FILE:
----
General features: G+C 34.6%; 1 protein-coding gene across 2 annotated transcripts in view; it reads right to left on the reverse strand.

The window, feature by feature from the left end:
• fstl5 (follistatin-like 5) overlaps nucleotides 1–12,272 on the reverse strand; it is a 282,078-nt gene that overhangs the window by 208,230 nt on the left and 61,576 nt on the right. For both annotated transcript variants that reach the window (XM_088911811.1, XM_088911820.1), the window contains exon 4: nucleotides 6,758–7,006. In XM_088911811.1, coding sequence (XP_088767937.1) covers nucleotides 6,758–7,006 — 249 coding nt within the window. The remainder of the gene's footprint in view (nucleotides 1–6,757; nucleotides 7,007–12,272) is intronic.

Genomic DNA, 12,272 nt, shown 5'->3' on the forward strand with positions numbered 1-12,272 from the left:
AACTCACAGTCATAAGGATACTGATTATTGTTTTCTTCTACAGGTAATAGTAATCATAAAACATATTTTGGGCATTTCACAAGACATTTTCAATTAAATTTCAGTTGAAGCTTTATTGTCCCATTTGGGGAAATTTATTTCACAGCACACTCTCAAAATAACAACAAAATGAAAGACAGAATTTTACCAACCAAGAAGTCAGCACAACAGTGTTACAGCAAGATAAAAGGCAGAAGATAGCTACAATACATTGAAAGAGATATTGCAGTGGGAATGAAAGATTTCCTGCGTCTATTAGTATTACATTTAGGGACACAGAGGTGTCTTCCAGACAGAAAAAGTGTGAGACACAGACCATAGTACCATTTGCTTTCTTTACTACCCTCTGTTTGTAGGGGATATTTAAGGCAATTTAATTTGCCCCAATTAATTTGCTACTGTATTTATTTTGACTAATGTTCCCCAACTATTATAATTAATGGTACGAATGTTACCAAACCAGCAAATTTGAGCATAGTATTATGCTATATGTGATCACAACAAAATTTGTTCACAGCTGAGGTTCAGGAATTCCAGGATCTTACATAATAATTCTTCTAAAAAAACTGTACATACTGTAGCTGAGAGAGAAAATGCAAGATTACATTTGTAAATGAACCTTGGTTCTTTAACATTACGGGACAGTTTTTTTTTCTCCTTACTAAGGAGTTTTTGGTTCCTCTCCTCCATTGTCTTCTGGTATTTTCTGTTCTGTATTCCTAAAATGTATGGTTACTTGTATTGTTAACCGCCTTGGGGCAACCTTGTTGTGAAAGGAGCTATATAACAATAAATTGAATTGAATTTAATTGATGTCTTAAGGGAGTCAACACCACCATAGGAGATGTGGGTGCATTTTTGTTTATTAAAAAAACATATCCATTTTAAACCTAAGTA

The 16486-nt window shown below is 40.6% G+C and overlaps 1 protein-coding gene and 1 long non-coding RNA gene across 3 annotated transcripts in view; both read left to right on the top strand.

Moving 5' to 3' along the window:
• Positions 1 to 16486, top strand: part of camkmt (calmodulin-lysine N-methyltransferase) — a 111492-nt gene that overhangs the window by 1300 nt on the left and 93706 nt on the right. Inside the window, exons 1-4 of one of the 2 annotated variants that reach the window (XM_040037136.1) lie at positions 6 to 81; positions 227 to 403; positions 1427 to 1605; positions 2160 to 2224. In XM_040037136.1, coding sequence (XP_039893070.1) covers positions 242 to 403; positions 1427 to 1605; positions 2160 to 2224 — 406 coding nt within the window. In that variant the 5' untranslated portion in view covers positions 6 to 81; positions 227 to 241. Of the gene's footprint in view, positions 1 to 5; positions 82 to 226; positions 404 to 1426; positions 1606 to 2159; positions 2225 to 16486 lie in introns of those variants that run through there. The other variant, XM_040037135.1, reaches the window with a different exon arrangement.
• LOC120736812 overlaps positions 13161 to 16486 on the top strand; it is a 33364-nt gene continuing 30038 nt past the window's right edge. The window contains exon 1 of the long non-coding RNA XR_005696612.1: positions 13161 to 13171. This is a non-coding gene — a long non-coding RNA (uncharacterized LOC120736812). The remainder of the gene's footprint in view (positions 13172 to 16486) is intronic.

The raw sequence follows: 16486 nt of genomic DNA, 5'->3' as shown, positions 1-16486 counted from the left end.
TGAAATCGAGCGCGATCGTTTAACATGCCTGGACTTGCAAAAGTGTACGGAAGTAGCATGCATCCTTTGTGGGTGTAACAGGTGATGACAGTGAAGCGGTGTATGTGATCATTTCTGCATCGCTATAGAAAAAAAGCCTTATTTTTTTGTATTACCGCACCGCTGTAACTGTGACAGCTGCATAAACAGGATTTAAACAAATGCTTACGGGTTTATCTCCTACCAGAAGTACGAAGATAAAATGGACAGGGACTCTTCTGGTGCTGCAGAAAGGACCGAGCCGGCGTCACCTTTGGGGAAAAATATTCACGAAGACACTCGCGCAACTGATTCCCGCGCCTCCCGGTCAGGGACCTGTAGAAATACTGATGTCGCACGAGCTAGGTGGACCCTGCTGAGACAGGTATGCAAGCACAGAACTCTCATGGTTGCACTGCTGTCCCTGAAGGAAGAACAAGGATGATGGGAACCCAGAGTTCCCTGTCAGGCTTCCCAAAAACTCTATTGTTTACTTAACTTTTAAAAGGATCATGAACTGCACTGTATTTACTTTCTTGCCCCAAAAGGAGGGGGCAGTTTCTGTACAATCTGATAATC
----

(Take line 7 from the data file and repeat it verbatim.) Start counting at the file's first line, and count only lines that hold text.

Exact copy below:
Moving 5' to 3' along the window: